For Me, despite the shortcomings of PPSB as a naturally revolving human institution, I believe it is still relevant and should be revamped by way of capacity, budget allocation, and other resources to help them deliver on its mandate.

Alongside PPSB’s work, the service can make use of the Intel Units to do a lot more work on its personnel. This endeavour can be led by Intel Analysts whose remit will be to gather and analyze information on personnel from entry to exit. When this is done, it will go a long way to expose and if possible expel bad guys who may have slipped and infiltrated the ranks of the service causing all manner of embarrassing episodes of criminal complicity for the service.

These Intelligence analysts apart from investigating who is committing crimes, how, when, where and why from without, can also be engaged to look seriously within the rank and file of the service in order to smoke out bad nuts.

These analysts will then provide recommendations on how to stop or curb such offences not only from without but also from within the service itself. As part of their work, the analysts will build profiles of crime problems of not only individual subjects but also police officers and produce both strategic (overall, long-term) and tactical (specific, short-term) assessments within the confines set by the police service.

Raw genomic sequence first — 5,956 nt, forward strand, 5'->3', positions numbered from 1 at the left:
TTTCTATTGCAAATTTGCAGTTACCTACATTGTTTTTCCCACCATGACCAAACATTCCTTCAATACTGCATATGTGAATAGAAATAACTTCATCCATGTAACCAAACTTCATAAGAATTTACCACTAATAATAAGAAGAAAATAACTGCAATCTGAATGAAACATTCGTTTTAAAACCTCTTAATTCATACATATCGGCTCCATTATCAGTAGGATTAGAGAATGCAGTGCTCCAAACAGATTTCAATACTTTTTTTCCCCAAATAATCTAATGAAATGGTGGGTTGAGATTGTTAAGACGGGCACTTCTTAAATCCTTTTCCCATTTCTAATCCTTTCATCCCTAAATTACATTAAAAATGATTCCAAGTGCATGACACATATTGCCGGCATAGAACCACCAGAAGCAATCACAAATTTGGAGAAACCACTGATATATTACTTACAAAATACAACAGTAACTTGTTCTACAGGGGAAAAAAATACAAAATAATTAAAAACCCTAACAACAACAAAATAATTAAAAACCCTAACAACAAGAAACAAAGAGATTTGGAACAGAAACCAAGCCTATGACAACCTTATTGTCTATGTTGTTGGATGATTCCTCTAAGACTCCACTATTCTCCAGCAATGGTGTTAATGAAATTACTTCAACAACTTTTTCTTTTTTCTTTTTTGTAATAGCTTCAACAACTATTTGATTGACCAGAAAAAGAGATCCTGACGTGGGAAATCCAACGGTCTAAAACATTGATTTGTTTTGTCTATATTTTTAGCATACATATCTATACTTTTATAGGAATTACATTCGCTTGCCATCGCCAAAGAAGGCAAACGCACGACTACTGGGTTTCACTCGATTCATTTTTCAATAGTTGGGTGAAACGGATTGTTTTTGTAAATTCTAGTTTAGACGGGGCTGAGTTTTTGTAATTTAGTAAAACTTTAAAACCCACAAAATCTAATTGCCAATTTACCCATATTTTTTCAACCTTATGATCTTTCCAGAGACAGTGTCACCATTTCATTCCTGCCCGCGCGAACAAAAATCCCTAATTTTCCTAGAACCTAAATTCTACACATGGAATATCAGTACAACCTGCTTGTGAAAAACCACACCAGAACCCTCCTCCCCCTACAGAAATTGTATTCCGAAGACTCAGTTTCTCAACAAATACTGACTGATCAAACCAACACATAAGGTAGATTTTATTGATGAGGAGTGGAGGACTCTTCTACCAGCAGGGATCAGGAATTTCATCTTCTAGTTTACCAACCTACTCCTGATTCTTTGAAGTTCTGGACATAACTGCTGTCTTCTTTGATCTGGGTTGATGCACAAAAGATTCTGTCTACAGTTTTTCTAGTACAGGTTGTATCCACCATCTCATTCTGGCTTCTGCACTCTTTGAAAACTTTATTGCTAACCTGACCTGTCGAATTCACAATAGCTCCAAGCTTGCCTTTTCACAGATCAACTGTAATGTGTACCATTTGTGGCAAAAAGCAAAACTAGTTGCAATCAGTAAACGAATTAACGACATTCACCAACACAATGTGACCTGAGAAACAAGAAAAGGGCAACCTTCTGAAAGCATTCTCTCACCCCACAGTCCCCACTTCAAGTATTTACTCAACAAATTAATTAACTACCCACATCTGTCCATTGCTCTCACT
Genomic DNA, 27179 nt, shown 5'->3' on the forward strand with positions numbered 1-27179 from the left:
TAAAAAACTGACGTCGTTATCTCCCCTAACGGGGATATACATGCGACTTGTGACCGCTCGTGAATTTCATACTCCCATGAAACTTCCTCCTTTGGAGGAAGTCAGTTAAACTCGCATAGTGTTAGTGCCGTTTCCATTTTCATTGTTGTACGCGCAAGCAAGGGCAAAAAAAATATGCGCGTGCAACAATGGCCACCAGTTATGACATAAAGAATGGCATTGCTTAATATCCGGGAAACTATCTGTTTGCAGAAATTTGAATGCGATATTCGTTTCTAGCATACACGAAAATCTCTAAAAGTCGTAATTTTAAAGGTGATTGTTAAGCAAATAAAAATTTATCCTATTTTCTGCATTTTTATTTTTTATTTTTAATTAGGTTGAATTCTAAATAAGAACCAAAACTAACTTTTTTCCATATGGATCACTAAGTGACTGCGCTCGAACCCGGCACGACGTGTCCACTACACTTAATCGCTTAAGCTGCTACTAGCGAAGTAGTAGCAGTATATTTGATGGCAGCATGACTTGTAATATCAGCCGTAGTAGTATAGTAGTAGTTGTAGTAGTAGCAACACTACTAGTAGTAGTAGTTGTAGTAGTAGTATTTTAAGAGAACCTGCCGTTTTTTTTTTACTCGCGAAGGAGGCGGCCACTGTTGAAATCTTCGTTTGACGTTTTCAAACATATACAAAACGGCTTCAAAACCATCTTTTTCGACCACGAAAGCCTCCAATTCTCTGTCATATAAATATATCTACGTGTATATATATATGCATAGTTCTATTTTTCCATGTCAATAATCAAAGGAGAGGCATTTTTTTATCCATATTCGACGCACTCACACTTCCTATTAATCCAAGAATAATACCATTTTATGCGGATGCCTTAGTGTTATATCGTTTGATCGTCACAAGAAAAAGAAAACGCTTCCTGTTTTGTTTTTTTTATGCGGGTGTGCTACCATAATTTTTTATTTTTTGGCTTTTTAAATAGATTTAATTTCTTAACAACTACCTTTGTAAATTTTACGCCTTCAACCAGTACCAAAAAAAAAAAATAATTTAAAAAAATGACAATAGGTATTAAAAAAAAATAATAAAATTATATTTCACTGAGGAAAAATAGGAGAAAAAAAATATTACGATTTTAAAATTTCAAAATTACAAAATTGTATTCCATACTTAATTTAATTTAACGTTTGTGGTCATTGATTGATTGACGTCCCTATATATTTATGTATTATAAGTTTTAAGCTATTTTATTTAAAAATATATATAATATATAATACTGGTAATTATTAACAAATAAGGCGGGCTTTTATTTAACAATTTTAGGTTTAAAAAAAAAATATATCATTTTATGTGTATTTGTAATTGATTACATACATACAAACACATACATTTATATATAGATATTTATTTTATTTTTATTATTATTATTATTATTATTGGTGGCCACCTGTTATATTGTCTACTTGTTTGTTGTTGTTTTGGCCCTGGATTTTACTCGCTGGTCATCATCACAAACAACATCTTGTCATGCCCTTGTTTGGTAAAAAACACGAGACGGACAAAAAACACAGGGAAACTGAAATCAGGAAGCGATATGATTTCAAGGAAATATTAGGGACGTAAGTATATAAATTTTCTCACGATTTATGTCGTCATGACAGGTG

These assessments and profiles will be used to both monitor and predict criminal behaviour, particularly amongst police officers, with the aim to moving policing from “reactionary” investigative realms to “proactive” investigative policing.

Again, these Analysts will be charged to look for links between a wide variety of intelligence sources to work out what is going on in the police service with regards to behaviours and conduct of its personnel over time and make recommendations on how to stop bad conduct from developing into criminal behaviour. This can be done at all levels, from local police stations, districts, and divisional up to regional headquarters’.

Competence of Analysts

At the heart of police intelligence is the intelligence analysts. Analysts are drawn from diverse backgrounds; some are graduates from any academic background and some are retired police officers. Most have experience working in an analytical field.

Analysts have a huge, even endless, variety of sources to work from. It is suggested that personnel particularly senior officers who are privileged to be working at Intel Units are encouraged to cultivate, multiply and strengthen their sources to support their work. For example, they can make use of friends from other security agencies and government workers across the country to enhance their information-gathering capabilities.

Undoubtedly, the police service is applying intelligence very well in fighting crime across the country. It is now time to do same within the service itself to help identify and smoke out bad nuts who are bringing the name of the service into disrepute. It is high the service improves its security within security outlook to identify and expose the few bad nuts amongst them.


By: Mohammed Abdul Hanan EL-Saeed, Accra, Ghana